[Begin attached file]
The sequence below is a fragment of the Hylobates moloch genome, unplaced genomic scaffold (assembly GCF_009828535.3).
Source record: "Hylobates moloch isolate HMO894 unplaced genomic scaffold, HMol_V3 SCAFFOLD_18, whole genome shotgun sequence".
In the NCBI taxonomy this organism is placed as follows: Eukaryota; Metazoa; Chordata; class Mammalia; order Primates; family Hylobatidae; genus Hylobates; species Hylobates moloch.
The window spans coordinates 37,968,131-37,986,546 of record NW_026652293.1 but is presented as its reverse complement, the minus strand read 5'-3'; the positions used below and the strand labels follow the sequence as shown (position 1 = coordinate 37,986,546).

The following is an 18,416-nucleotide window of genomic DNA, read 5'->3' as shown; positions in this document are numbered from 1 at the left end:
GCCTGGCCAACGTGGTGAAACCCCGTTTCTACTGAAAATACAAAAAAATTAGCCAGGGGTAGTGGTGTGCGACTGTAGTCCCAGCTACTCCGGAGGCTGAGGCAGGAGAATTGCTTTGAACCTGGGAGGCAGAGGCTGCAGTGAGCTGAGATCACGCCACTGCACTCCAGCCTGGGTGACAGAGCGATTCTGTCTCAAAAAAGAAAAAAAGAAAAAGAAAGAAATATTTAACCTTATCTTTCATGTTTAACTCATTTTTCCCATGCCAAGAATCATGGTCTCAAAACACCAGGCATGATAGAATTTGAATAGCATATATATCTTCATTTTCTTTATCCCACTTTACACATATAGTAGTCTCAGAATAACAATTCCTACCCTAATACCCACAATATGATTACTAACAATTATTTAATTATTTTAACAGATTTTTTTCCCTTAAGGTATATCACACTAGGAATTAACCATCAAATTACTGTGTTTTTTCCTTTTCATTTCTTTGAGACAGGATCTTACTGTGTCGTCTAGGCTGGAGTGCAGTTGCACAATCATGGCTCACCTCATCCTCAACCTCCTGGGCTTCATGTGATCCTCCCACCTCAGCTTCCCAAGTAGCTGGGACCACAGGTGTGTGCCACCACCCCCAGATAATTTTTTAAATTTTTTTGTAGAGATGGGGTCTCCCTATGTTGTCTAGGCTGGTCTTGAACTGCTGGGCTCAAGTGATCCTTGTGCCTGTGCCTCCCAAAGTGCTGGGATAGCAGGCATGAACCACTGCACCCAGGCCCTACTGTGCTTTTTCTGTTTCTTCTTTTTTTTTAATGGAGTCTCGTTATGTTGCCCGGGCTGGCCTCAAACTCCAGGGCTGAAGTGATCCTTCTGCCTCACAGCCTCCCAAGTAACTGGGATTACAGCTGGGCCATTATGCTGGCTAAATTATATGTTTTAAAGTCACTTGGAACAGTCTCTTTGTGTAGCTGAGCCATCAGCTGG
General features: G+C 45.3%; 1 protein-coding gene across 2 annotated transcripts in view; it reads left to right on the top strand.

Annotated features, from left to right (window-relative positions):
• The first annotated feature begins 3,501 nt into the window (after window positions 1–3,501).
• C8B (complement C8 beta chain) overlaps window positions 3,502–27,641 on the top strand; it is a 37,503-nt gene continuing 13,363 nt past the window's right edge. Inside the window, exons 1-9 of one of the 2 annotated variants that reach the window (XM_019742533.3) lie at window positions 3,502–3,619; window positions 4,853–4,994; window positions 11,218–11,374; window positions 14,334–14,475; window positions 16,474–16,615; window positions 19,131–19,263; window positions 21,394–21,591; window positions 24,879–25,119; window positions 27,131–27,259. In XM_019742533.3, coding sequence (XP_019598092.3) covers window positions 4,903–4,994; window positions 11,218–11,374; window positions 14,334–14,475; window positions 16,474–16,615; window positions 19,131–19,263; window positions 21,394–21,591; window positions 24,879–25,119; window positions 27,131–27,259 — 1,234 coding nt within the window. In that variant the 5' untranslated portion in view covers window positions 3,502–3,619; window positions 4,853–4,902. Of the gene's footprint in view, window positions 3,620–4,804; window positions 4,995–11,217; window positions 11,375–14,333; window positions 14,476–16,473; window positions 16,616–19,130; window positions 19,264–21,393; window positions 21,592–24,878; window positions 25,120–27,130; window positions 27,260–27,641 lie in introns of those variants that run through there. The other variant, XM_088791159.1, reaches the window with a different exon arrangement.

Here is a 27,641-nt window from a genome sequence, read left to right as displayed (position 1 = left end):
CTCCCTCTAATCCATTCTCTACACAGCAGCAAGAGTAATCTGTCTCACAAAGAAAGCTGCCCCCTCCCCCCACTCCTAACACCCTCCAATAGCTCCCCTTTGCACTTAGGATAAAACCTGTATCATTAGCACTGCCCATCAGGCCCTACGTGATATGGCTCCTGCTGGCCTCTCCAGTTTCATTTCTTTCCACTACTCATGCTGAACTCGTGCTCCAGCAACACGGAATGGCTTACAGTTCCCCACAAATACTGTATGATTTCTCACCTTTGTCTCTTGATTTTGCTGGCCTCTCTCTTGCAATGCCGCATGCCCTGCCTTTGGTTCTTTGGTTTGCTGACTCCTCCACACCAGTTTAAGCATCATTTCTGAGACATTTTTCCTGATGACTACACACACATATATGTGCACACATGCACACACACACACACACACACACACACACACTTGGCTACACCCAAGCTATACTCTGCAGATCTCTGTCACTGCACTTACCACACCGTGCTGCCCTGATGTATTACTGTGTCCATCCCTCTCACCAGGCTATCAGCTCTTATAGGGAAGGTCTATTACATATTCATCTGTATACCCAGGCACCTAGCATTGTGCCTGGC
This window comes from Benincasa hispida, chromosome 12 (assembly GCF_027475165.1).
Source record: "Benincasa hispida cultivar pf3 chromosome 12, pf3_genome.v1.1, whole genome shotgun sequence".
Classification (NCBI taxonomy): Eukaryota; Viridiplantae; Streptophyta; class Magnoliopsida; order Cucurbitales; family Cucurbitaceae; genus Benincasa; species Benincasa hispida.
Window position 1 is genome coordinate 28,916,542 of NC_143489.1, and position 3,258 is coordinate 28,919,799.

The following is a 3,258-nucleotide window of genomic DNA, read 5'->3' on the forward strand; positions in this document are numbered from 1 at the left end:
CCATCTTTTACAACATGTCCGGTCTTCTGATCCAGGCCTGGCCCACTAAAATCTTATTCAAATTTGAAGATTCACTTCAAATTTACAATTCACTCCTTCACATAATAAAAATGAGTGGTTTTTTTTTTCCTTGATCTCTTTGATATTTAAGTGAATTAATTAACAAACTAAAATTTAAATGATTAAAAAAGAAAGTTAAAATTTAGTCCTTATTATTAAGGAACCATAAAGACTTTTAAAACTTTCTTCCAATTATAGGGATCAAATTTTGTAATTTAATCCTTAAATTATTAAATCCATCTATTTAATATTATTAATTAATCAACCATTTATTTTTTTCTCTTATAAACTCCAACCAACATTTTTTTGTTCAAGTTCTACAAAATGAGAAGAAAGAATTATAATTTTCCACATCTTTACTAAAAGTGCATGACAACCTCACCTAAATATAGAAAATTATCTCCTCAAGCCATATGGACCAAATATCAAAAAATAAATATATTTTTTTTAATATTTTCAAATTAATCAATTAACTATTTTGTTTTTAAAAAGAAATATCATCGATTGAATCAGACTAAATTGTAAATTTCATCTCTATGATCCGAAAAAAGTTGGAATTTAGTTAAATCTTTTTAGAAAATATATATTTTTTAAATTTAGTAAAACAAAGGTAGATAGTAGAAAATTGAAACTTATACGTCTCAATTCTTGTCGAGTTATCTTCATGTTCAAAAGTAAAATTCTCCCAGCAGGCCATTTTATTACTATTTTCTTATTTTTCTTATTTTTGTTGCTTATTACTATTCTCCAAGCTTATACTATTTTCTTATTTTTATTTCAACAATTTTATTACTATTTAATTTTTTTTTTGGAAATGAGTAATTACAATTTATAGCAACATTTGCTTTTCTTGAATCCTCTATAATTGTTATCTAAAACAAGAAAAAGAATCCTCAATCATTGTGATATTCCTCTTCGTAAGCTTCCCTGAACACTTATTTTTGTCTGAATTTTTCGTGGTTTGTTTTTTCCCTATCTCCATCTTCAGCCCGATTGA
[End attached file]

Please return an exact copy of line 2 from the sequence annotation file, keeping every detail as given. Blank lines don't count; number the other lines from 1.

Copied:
Source record: "Hylobates moloch isolate HMO894 unplaced genomic scaffold, HMol_V3 SCAFFOLD_18, whole genome shotgun sequence".